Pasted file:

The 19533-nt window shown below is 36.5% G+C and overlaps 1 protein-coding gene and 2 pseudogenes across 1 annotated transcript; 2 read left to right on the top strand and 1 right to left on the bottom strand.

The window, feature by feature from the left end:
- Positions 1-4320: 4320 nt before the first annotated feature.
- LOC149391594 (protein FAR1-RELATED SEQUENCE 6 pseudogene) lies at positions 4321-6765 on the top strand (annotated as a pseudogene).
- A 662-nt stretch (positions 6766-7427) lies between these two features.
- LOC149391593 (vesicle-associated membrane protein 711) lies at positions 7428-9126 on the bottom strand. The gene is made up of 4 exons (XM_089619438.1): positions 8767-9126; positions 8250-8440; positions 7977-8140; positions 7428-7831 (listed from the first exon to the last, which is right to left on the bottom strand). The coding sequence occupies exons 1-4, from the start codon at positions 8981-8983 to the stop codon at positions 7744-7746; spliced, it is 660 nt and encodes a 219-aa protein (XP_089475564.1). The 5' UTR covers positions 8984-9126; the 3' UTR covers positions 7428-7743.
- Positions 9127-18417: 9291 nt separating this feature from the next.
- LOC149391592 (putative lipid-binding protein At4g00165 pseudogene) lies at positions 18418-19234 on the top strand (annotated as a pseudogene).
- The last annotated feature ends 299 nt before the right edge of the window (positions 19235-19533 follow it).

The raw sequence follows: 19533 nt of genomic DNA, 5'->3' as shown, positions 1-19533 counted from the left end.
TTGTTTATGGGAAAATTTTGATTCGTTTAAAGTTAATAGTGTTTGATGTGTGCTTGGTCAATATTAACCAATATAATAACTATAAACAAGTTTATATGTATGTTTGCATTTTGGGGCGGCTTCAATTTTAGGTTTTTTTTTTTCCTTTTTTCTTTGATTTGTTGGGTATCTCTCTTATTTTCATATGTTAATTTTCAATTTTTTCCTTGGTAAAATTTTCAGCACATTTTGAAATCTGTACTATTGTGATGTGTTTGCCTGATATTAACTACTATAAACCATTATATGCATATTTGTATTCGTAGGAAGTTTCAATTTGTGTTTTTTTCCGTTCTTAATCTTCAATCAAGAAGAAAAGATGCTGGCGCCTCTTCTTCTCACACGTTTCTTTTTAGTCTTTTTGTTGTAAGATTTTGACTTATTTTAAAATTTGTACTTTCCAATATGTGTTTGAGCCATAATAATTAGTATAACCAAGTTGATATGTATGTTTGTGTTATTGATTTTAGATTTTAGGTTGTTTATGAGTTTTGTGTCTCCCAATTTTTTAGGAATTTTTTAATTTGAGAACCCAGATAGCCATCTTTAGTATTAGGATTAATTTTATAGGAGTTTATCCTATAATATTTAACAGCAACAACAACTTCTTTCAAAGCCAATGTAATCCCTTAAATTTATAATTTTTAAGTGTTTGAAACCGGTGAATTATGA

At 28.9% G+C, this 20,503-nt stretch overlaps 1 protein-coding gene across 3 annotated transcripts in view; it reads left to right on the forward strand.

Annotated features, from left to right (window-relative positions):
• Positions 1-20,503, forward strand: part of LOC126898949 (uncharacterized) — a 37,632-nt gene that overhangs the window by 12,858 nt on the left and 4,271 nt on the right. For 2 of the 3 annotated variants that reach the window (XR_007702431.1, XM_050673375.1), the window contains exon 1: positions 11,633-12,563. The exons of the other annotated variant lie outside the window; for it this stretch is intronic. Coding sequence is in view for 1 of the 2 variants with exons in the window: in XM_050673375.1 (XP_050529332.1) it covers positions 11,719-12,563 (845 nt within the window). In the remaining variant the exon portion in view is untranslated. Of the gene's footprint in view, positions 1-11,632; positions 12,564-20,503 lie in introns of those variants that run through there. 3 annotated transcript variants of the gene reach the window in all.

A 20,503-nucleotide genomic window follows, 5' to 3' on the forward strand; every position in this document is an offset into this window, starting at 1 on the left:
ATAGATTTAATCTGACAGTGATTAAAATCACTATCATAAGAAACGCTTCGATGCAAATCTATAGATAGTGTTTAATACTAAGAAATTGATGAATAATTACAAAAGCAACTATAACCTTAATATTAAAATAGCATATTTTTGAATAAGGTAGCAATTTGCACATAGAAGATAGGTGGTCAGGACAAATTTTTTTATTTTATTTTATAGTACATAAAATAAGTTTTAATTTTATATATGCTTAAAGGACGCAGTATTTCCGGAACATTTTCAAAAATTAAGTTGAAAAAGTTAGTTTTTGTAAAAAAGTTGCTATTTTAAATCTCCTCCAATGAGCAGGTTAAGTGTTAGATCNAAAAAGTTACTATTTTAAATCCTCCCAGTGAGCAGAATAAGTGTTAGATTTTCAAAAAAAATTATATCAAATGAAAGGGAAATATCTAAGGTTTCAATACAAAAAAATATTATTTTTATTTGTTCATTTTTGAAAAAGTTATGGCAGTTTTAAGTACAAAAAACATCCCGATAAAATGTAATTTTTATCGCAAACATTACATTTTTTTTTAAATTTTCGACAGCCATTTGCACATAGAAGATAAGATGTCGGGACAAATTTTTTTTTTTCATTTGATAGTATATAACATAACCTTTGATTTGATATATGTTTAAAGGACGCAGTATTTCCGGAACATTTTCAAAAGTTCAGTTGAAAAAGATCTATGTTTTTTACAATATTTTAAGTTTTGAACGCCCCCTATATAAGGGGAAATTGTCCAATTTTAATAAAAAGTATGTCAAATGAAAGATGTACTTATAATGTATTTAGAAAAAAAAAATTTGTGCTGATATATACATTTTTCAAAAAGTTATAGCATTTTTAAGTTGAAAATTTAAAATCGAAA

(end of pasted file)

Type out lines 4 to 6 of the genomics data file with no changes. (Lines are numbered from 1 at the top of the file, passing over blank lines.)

- LOC149391594 (protein FAR1-RELATED SEQUENCE 6 pseudogene) lies at positions 4321-6765 on the top strand (annotated as a pseudogene).
- A 662-nt stretch (positions 6766-7427) lies between these two features.
- LOC149391593 (vesicle-associated membrane protein 711) lies at positions 7428-9126 on the bottom strand. The gene is made up of 4 exons (XM_089619438.1): positions 8767-9126; positions 8250-8440; positions 7977-8140; positions 7428-7831 (listed from the first exon to the last, which is right to left on the bottom strand). The coding sequence occupies exons 1-4, from the start codon at positions 8981-8983 to the stop codon at positions 7744-7746; spliced, it is 660 nt and encodes a 219-aa protein (XP_089475564.1). The 5' UTR covers positions 8984-9126; the 3' UTR covers positions 7428-7743.